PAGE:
One of the key ways of improving air-land integration in the Australian Defence Force is through the conduct of effective joint exercises. In this post, Squadron Nathan Thompson identifies some of the barriers to effective air-land integration and proposes a solution through the adaptation of existing Australian Army and Royal Australian Air Force’s single-service focussed exercises.
The Australian Army and the Royal Australian Air Force (RAAF) are very different organisations. These differences are self-perpetuating, with a large contributing factor being the inherent limitations of air power. These limiting factors are being reinforced by the current Australian Defence Force (ADF) exercise construct. This post describes the factors that currently limit conventional land forces’ effective use of air platforms and presents a course of action to drive further air-land integration through joint exercises.
The trouble with air
“If your plan relies on 12 Hercules to complete an air-land operation, you might need to reconsider your plan”Major General Stephen Day, Australian Army, 2015
Air assets are not reliable. Some of the reasons for this, such as weather impacts and maintenance requirements, are unavoidable. They combine to cause short-term negative impacts for planners. The surprise nature of these factors forces planning staff to have to account for them, and therefore not rely on air assets. This reinforces the cycle of Army not integrating with air assets.
In addition to the obvious limitations, there are several more nuanced factors that need to be accounted for with aviation. Examples include safety buffers, engineering tolerances, risk management and other governance impacts, and the synergy between asset capabilities. Understanding these factors requires a significant investment of time in education and training. This investment is impractical for those not involved in air power application, which is a key reason for the requirement for liaison officers. Unfortunately, due to the diversity of assets the liaison officer is required to advise upon, the individual nuances are difficult to fully detail and account for during planning. This contributes to the inability to fully integrate an air capability into the land scheme of manoeuvre.
An example of governance impacting a land force’s ability to use air capabilities is the requirement for drop zones to be surveyed prior to use during domestic exercising. The use of aerial resupply to forward echelon troops becomes impractical as they advance on the battlefield, as a drop zone survey qualified member needs to be with the forward echelon to enable any airdrop. Compounded by weather and maintenance risk, this requirement means that aerial resupply becomes a rear echelon function, thereby diminishing the air power characteristics of reach and responsiveness.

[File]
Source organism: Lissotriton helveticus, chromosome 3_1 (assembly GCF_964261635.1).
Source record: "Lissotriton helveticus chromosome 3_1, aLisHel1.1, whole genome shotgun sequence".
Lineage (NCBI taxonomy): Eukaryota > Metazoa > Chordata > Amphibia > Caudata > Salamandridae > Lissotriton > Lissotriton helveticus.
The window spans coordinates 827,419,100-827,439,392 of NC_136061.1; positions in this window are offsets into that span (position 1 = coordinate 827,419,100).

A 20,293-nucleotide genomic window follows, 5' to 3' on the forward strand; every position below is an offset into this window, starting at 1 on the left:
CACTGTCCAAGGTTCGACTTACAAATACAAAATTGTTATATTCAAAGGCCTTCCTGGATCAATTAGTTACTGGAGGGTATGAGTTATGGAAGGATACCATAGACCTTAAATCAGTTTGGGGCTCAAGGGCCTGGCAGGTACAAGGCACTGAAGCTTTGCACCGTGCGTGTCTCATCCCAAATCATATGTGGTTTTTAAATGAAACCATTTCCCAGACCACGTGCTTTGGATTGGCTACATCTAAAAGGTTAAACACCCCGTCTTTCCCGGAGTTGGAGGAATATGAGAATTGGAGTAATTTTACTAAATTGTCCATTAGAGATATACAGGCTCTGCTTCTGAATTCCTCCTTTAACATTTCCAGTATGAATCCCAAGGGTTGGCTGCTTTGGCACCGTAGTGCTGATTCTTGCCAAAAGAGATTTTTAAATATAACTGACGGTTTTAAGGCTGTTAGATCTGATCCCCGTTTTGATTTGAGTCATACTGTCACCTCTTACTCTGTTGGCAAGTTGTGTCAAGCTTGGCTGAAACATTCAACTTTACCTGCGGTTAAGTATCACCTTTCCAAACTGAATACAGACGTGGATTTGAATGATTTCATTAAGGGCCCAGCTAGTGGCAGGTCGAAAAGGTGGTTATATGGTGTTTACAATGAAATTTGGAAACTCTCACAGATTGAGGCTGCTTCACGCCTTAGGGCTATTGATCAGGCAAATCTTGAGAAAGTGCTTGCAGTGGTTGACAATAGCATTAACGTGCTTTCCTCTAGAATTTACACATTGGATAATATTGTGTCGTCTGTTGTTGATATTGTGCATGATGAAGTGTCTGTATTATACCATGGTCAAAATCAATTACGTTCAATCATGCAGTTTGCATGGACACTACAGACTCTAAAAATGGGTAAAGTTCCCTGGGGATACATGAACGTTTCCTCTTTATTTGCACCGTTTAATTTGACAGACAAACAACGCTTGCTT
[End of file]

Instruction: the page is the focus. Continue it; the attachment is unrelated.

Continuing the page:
C-17A Globemaster takes off from Nackeroo Airfield in the Northern Territory during Exercise Pitch Black 2016. [Image Credit: Commonwealth of Australia]
Another contributing factor to the ineffectiveness of air and land integration is the difference in planning methodology. Air planning occurs according to time, within the Air Tasking Order cycle. Land forces plan through phasing, with phases progressing as conditions are met. The conditions that land phases are based on have time estimates associated with them, but the estimates are flexible within the assumptions they are based on. This leads to a land sequence of events that is fluid, while air assets appear relatively fixed in time. Without significant White Force or Exercise Control management, this leads to the air assets arriving on station to find that the land scheme of manoeuvre has progressed, and they are unable to contribute effectively.
“We burned holes in the sky for two hours and went home without dropping our weapons”Squadron Commanding Officer from Air Combat Group, 2015
Finally, the Theatre Air Control System is reliant on the Defence Secret Network for information flow, while current Australian Army systems include Battle Management System, Advanced Field Artillery Tactical Data System, and recently the Mission Secret Network. Lack of systems interoperability detracts from the effective integration of air into the land planning, or worse, the requirement to ‘air gap’ information between systems introduces the potential for error.
The above limiting factors contribute to the Army’s perception that they are required to plan as though their effects alone must achieve their endstate. Because air can’t be relied upon, and because it requires a disproportionate investment to understand, it is easier to plan as though air support will not be a deciding factor.
F/A-18 Hornet conducts a low pass in support of Australian Army units as part of Exercise Predator’s Run, conducted in Cultana training area, South Australia. [Image Credit: Commonwealth of Australia]